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Tracy Wolfson Hopes to Show That Women in Sports Can Have it All

A CBS Sports journalist since 2004, Tracy Wolfson took a somewhat roundabout route to getting her shot on air, but has since covered Super Bowls, March Madness tournaments, and some of the other biggest events in U.S. sports. We talked with her about her journey as a woman in sports media, the challenges she’s faced, and the favorite moments she’s had.

Why did you decide to get into sportscasting? 

I’ve wanted to be a sportscaster since I was seven years old. I would watch Willow Bay with Ahmad Reshad on “NBA Inside Stuff” and decided I wanted to be her. I was a tomboy growing up — played basketball, softball, and tennis, loved watching and playing sports, and just wanted to talk sports for the rest of my life.

I had no brothers, and while I watched the Jets, and the Mets, and the Yankees with my dad on the couch, I have no idea where my passion came from. I would stay up late to watch every game and catch “The George Michael Sports Machine.” Back then, that’s where I would get my highlights.

What was the biggest challenge you faced starting your career in sportscasting?

My biggest challenge was getting on the air. I had no blueprint, no mentors, no one to ask how to do it. I went to the University of Michigan because of the academics and big time sports, but they didn’t have broadcasting classes. So I took a very roundabout route to get my first shot.

I interned at HBO Sports, I was a runner for CBS and ABC my senior year of college, I was a researcher for CBS right when I graduated. I left to take a job at a broadcasting agency to see the other side of the business. I produced for the legendary Bob Wolff at “News 12 Long Island,” I made a fake tape there, sent it out across the country and got one offer. A mom-and-pop shop WZBN in Trenton, New Jersey, gave me my first break and, as they say, the rest is history.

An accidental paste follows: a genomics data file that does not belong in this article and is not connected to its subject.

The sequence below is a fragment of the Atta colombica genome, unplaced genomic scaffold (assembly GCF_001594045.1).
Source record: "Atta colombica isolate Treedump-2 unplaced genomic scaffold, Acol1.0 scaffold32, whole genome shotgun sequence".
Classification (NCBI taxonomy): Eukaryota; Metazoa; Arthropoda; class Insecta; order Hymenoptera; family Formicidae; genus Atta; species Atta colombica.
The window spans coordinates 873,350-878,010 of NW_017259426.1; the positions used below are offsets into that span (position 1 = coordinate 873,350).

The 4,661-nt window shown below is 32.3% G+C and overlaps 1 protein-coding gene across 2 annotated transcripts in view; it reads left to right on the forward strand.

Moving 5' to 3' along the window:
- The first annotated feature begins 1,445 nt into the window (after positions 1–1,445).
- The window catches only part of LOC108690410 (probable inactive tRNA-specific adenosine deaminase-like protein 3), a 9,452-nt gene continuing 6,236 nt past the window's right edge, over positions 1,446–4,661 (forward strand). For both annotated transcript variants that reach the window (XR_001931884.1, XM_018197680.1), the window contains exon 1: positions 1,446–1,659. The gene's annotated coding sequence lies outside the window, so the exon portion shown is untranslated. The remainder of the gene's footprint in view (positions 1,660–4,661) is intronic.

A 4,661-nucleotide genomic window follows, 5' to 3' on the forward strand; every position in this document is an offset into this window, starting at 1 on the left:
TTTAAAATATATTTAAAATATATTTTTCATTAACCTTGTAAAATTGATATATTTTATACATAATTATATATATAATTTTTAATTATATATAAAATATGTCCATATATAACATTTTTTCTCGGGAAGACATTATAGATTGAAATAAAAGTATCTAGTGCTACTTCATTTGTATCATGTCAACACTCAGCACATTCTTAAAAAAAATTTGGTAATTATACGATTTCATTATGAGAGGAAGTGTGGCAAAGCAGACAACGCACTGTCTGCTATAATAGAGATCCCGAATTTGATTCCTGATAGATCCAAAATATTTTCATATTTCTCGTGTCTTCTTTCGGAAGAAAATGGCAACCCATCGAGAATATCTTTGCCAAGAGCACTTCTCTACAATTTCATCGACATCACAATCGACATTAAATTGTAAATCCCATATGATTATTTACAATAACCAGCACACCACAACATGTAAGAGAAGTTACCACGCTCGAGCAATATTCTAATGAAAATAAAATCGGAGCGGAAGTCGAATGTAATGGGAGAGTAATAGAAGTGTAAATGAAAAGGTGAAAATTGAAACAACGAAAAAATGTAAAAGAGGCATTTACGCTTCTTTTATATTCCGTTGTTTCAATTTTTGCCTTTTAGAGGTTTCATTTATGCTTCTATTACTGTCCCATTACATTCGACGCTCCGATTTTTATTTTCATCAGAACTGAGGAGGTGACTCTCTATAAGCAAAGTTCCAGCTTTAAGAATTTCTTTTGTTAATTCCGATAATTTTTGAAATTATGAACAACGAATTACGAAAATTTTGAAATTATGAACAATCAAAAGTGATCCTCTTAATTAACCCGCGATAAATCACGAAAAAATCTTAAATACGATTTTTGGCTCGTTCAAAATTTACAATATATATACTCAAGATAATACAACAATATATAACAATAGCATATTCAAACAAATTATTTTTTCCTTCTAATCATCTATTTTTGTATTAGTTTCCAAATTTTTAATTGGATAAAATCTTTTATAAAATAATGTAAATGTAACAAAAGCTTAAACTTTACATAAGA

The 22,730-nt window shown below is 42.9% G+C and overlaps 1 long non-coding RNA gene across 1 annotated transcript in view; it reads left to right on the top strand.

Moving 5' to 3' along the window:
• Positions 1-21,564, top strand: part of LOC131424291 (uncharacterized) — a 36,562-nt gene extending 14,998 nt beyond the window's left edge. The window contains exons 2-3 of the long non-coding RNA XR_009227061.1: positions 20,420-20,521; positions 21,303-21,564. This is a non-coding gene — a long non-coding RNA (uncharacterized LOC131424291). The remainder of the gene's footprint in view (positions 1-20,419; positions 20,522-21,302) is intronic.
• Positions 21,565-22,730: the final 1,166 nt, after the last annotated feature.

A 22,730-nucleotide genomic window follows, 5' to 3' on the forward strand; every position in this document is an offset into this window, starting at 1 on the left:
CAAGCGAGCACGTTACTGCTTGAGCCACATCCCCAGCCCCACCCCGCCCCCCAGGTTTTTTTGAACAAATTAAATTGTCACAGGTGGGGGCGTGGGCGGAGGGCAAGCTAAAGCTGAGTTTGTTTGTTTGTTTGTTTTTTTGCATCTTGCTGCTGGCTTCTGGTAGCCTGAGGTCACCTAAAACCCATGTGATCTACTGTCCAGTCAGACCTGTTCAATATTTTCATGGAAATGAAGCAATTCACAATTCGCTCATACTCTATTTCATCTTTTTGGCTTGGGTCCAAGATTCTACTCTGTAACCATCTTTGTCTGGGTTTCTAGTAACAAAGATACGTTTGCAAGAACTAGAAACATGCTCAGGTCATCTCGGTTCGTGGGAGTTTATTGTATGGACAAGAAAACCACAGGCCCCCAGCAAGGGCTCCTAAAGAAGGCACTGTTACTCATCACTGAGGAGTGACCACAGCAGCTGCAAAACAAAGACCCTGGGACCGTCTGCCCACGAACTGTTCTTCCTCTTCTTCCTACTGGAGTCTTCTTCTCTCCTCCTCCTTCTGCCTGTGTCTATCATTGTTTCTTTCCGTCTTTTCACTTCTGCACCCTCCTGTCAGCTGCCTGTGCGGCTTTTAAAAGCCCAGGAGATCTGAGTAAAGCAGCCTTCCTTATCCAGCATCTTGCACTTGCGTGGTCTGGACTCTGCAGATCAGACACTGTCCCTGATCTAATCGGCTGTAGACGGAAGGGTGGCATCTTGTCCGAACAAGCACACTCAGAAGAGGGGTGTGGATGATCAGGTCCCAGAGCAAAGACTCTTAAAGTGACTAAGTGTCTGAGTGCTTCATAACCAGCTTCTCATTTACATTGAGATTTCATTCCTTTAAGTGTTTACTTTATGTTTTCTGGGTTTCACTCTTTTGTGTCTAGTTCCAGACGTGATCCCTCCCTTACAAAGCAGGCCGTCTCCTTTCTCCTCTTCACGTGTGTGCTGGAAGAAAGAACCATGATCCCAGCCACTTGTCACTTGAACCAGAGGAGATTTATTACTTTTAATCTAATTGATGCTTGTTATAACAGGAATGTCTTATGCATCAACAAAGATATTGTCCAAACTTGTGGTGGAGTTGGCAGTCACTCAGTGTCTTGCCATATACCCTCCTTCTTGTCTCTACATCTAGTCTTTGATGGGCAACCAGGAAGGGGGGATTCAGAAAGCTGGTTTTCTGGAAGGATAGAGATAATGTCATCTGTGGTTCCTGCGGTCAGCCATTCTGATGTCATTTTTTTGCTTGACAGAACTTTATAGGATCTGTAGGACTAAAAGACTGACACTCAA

As a female in a male-dominated field, what advice do you have for other female journalists just starting out in their career?

First off, get in it because you absolutely love it. Second, know your stuff because, if you don’t, you will be exposed very quickly. Third, you will need thick skin because you will be challenged because you are a woman. Fourth, just be nice, which sounds simple, but if you’re a good person, people will go to bat for you. And finally, if you want to do this job and be a mother, know there will be a lot of sacrifices, a lot of time away on the road by yourself, a lot of missed birthdays, holidays, school plays, and kids’ games. But I hope I show that women can have it all, it just has to be done right.

What was your favorite interview and who was it with?

I would probably have to say the first Super Bowl I covered, Super Bowl L with Peyton Manning and the Denver Broncos. His final game, my first Super Bowl, all the questions about him retiring, the Bud Light response. I remember when I finished the interview, I looked at my sideline producer and let out a sigh of relief and a big smile because we had done it — my dream to cover a super bowl had come true!

What is your favorite sport to cover?/What is your favorite sport?

My favorite sport to cover is football but my favorite event has to be March Madness because of the joy, passion, and unpredictability of it all. One month straight of it and you crown a champ at the end.

My favorite sport to watch now is my kids’ lacrosse games. It’s a sport I had no idea about until I met my husband, but I’m obsessed. I used to play a lot of tennis because I grew up playing it, but I got burned out. I’m all in on golf now, of course, only when I have time.

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